Alternate titles turn me on. I love the way movies used to be re-released and retitled, as if changing what the movie's called suddenly made it a brand new property, like when "God Told Me To" was re-released to theaters as a film called "Demon". Movies like "Don't Look In The Basement!" and "Children Shouldn't Play With Dead Things" had two or three different titles, sometimes more. Then there were some foreign genre films that were released to theaters in the United States and marketed as fake sequels, like when Mario Bava's "Twitch of the Death Nerve" was released to American theaters as "Last House On The Left Part 2". The other Bava retitle I'm thinking of is my feature tonight, Bava's 1977 final theatrical film "Shock". It was issued in the US in 1979 as "Beyond the Door II", despite it not being a sequel to anything, but never mind--David Colin Jr., the youngest son from "Beyond The Door" plays the role of a different little boy in THIS movie, too, so there's that slim connection. It's extremely uneven, and suffers greatly from a poorly acted dub track, not that the dialogue we hear makes matters any better.
But Bava's films are visual experiences, and "Shock" is rewarding if you're willing to tolerate the parts of the film that are slow and talky--and one of the people you'd have to blame for that is the director's son, Lamberto Bava, who is credited as a screen writer. Italian horror icon Daria Nicolodi stars as Dora, a woman who returns to the house she once shared with her deceased heroin-junkie husband, who everyone thinks committed suicide simply because his boat was found adrift at sea. Seven years after his disappearance, and supposedly recovered from a mental breakdown, Dora returns to the same house with her new husband and her nine-year-old son Marco, with only dim memories of what actually happened following her husband's suicide. The kid starts to channel the dead father's ghost and Strange Things Start Happening. Or is she just cracking up again?
Although it's not Bava's best by any means, there are a few transcendent moments to hang onto, and you also have to admit that even Bava's trash is interesting to look at. His camera wizardry is in full effect in "Shock" and does not disappoint. The lighting, usually garish and oversaturated, is instead strategically subdued. There are a few mind-bending shots in the film, such as one that seems to have been created by strapping poor Daria Nicolodi to a rig and filming her face as she was spun upside down.
Another brilliantly imaginative scene follows the progress of a ghostly image that prowls the walls of the house's basement, circling the walls. The camera pans back to reveal Marco, holding a family photograph with his stepfather cut out of it; the prowling "ghost" is the light of a bare bulb shining through the cut out photograph. The most terrifying image in "Shock" is one that was unforgivably revealed in the film's trailer, a breathtaking gut punch as the little boy rushes toward his mother from the other end of a hallway, morphing into the adult-size corpse of his father just as he reaches her. I was also really creeped out by a scene where Marco gets into bed with his mother and caresses her sleeping body in a way that seems to threaten sexual violence, his hand appearing as that of the dead husband.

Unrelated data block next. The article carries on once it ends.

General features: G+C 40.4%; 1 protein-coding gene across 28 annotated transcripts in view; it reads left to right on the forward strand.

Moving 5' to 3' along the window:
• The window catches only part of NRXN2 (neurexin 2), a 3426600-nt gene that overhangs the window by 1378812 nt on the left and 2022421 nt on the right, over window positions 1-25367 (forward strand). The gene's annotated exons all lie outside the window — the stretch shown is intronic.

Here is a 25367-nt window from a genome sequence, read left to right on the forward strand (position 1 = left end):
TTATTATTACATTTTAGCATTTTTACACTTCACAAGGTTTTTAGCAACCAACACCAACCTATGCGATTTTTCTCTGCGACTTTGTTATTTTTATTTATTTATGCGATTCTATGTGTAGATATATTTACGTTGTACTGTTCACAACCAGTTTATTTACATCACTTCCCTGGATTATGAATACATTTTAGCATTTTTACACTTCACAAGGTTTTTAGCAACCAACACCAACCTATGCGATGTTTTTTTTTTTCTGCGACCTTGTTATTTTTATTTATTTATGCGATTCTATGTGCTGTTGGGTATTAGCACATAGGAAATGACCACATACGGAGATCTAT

The thing that probably will make or break "Shock" for you is how much Daria Nicolodi you can take. She's the focus of nearly every scene in the movie, and a lot of what's on screen is either something that's supposed to be going on in her mind, or lingering closeups of her face. You might think Marco would be the focus of the film, since he's a possessed little boy, but the movie treats Dora as if she's more important, with Marco reduced to nothing more than a lurking presence throughout most of it. Although a lot of the time Dora's on screen she is freaking out and frightened, there's one great camp moment when she's having a hard time stashing a dead body with a giant pick axe sticking out of it and a rat runs up her dress and starts biting her.
John Steiner also appears in the film as Dora's new husband, Bruno. Steiner's been in a lot of things you've probably seen, such as Argento's "Tenebre", Ruggero Deodato's films "Cut and Run" and "Body Count", and "I Don't Want To Be Born" with Joan Collins. The score is done by Goblin-associated act Libra, and is heavy on the prog-rock themes, but is also reminiscent of Stelvio Cipriani's score for "Twitch of the Death Nerve" with a heavy bongo vibe going on in a few scenes.
I should acknowledge that even though this movie has nothing to do with "Beyond The Door", "Shock" still has one big thing going for it, and that's the artistry of Mario Bava. Both movies share the weird, disjointed atmosphere and claustrophobic sound design that movies get when they are dubbed, but there's a certain visual aspect too that links the two films. Bava's shots seem more artfully composed, but both movies feature typical "Exorcist" tropes such as furniture flying around by itself, doors and drawers flapping open, and moments with a very loud audio mix. Most importantly, even though "Shock" doesn't show quite as much influence from "The Exorcist", it is a freak show just like "Beyond The Door" was. If it had just been a little bit crazier, it might have made a bigger impression.